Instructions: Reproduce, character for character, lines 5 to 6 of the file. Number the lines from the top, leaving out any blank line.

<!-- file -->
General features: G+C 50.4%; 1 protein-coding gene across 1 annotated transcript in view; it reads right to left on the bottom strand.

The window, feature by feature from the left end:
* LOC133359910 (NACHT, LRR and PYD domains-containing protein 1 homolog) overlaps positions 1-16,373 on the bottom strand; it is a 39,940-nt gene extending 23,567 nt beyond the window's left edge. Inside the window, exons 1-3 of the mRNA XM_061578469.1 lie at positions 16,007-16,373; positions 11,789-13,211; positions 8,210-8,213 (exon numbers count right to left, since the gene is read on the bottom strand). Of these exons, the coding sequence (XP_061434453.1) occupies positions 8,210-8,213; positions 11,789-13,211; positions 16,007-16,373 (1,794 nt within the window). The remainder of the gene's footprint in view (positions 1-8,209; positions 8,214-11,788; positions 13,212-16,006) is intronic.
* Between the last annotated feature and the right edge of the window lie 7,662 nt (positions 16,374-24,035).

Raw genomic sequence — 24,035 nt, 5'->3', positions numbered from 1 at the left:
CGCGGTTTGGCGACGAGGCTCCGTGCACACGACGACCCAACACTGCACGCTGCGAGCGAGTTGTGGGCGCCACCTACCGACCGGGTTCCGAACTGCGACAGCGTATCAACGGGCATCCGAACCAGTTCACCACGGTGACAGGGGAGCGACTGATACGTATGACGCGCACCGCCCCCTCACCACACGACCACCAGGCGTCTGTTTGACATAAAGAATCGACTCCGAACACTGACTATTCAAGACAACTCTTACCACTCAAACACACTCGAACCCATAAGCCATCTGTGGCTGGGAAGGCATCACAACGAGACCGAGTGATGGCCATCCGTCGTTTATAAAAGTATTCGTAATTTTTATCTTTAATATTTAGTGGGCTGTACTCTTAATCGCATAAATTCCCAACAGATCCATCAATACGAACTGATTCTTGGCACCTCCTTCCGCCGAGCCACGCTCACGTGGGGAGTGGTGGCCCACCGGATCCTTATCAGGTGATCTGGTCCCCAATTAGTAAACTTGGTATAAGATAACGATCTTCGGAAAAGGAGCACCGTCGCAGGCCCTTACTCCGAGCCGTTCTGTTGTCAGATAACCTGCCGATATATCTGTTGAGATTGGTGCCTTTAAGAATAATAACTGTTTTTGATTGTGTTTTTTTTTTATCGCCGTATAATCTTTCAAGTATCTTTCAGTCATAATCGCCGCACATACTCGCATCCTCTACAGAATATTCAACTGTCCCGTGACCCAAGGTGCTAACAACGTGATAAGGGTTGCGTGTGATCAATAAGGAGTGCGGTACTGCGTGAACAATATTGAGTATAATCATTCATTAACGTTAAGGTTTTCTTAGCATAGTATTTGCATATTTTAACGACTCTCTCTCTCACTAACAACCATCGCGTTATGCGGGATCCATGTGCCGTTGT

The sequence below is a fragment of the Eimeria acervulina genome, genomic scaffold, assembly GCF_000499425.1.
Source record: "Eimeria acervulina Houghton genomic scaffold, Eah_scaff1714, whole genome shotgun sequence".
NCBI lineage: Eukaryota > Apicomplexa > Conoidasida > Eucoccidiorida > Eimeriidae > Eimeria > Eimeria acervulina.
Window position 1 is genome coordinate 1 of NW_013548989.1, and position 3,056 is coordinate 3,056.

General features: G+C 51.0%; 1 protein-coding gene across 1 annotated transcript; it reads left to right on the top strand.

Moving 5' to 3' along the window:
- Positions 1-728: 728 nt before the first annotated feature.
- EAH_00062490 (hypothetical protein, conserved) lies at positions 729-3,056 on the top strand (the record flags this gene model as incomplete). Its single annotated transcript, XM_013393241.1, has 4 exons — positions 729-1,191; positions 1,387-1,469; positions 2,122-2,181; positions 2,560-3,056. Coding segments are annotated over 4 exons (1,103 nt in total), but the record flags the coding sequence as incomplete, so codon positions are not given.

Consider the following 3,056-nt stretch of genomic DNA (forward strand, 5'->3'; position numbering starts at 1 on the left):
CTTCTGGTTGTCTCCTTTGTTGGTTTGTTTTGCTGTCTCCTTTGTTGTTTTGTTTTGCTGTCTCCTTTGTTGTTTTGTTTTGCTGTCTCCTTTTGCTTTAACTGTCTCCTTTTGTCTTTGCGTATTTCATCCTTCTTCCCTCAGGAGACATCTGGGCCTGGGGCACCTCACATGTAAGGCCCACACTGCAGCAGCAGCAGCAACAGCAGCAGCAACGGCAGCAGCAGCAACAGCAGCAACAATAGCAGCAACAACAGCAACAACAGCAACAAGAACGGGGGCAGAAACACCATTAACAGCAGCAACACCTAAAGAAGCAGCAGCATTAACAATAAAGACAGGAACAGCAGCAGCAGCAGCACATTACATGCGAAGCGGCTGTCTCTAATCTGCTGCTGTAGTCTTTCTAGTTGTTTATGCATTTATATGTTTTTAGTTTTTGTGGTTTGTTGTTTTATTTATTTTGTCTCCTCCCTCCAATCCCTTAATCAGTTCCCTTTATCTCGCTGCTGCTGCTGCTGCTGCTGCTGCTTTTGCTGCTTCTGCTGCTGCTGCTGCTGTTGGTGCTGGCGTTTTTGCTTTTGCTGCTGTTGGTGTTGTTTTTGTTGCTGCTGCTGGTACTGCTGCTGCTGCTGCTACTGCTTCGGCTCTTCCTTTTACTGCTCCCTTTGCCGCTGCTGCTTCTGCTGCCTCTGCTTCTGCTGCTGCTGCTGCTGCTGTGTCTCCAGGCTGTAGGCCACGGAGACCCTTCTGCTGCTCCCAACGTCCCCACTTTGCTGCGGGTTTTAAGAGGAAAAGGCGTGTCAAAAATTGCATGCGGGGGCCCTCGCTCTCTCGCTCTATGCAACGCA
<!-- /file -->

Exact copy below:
Raw genomic sequence — 24,035 nt, 5'->3', positions numbered from 1 at the left:
CGCGGTTTGGCGACGAGGCTCCGTGCACACGACGACCCAACACTGCACGCTGCGAGCGAGTTGTGGGCGCCACCTACCGACCGGGTTCCGAACTGCGACAGCGTATCAACGGGCATCCGAACCAGTTCACCACGGTGACAGGGGAGCGACTGATACGTATGACGCGCACCGCCCCCTCACCACACGACCACCAGGCGTCTGTTTGACATAAAGAATCGACTCCGAACACTGACTATTCAAGACAACTCTTACCACTCAAACACACTCGAACCCATAAGCCATCTGTGGCTGGGAAGGCATCACAACGAGACCGAGTGATGGCCATCCGTCGTTTATAAAAGTATTCGTAATTTTTATCTTTAATATTTAGTGGGCTGTACTCTTAATCGCATAAATTCCCAACAGATCCATCAATACGAACTGATTCTTGGCACCTCCTTCCGCCGAGCCACGCTCACGTGGGGAGTGGTGGCCCACCGGATCCTTATCAGGTGATCTGGTCCCCAATTAGTAAACTTGGTATAAGATAACGATCTTCGGAAAAGGAGCACCGTCGCAGGCCCTTACTCCGAGCCGTTCTGTTGTCAGATAACCTGCCGATATATCTGTTGAGATTGGTGCCTTTAAGAATAATAACTGTTTTTGATTGTGTTTTTTTTTTATCGCCGTATAATCTTTCAAGTATCTTTCAGTCATAATCGCCGCACATACTCGCATCCTCTACAGAATATTCAACTGTCCCGTGACCCAAGGTGCTAACAACGTGATAAGGGTTGCGTGTGATCAATAAGGAGTGCGGTACTGCGTGAACAATATTGAGTATAATCATTCATTAACGTTAAGGTTTTCTTAGCATAGTATTTGCATATTTTAACGACTCTCTCTCTCACTAACAACCATCGCGTTATGCGGGATCCATGTGCCGTTGT